We reached the river, at which point the fishpond guards (including two ex-KGB types) appeared and walked over to Frank and Dorothy, who calmly feigned ignorance and pointed them in our direction. After a short discussion, Elena dragged a smile and a grudging verbal permission out of the head, and we carried on without incident. Fish poaching is obviously big business... A Lesser Spotted Eagle hunting soon reoriented our thoughts, however.

Back in Sinaia, to celebrate our last evening, we went for a special meal in a remarkable restaurant, decked out with animal skins, including those of various Brown Bears and sampled the local drink : þuica. More than one comment about Vlad the Impaler (a standing joke with the group) came out, but the gypsy violinist was a treat, even imitating the bagpipes for us.

However, we still had a visit to the rubbish dump to make (how could we not?!), and despite (?) James's presence, we watched at length just one medium-sized animal feeding. Perhaps there's no tipping on Sundays and it's less interesting to the bears, though at least 3 Red Foxes added variety.

Monday 8th May

We awoke with that 'last day' feeling, but marvelling at what we'd seen. However, a Goldcrest sang by the hotel, and we went for a walk on the edge of Sinaia, ostensibly to find Serins, but also any other woodland birds, having spent little time in the woods until now. Several Common Redstarts showed well, Chiffchaffs and a Serin sang distantly but did not show. However, after a bit of coaxing, several Firecrests finally came down from the tops and showed themselves superbly, while two Red Squirrels ran across the road in front.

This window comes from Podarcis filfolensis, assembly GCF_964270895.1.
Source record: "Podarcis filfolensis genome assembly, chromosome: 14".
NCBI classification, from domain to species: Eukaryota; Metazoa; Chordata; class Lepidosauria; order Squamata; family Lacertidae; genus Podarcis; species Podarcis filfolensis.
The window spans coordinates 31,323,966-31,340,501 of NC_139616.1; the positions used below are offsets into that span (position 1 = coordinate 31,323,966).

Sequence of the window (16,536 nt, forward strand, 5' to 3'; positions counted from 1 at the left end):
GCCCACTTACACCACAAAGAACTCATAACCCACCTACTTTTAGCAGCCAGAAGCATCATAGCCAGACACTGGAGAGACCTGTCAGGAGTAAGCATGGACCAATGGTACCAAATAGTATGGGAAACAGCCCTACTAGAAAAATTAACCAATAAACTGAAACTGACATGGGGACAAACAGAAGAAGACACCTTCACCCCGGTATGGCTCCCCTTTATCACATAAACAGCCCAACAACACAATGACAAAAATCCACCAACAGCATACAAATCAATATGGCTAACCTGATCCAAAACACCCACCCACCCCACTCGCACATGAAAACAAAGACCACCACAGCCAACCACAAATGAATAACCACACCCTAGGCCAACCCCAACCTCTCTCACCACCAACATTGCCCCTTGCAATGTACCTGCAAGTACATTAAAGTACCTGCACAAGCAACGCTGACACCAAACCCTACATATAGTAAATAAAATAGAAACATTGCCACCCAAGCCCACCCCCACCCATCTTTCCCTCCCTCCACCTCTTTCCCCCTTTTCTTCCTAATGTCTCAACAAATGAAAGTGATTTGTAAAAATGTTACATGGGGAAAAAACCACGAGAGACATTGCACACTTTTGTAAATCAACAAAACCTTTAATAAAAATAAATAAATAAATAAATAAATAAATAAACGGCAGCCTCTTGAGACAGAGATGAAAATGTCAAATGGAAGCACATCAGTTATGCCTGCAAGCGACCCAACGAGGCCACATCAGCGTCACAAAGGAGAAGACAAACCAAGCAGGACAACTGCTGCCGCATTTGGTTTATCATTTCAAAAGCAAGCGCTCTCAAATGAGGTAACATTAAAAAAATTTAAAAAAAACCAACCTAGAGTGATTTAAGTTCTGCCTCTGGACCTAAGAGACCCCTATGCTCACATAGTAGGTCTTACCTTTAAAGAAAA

We moved to the northern edge of the town and took a cobbled track up into the woodland. This was quite remarkable, and no sooner had we stepped out, than a Red-breasted Flycatcher was heard singing its beautiful if somewhat melancholy song. As we continued, straining to see anything in the towering canopy a few Chaffinches and Blackbirds disturbed the peace and a nice variety of plants lined the trackside. Fortunately, we were all looking up and in the same direction when a large dark shape loomed silently out, low down in the shade of the beech canopy. When level with us, it lifted to perch for a few seconds, with its flat, grey face and dark eyes peering at us... "Ural Owl!!!". We stood, in disbelief, as it glided off silently into the undergrowth and disappeared. What an incredible bird! We pottered on elated, finding Marsh Tits and Nuthatches and after listening to what was a probable young Black Woodpecker in its nest, several flycatchers appeared, including male Collared and a female Red-breasted. Back at the vehicle, more coaxing brought the singing Red-breasted out into view, only to find it was a young bird without any red! (I'm not complaining though!).

We said good-bye to Sinaia, and without too much incident (some very fine driving by James avoided a potentially nasty situation) made our way to Otopeni airport, but not before buying examples of the local honey from the roadside, where the huge mobile hives were a fascinating sight. We said goodbye to James and Elena, and after buying a few other goodies in the airport, had a simple flight to the UK, where I said goodbye.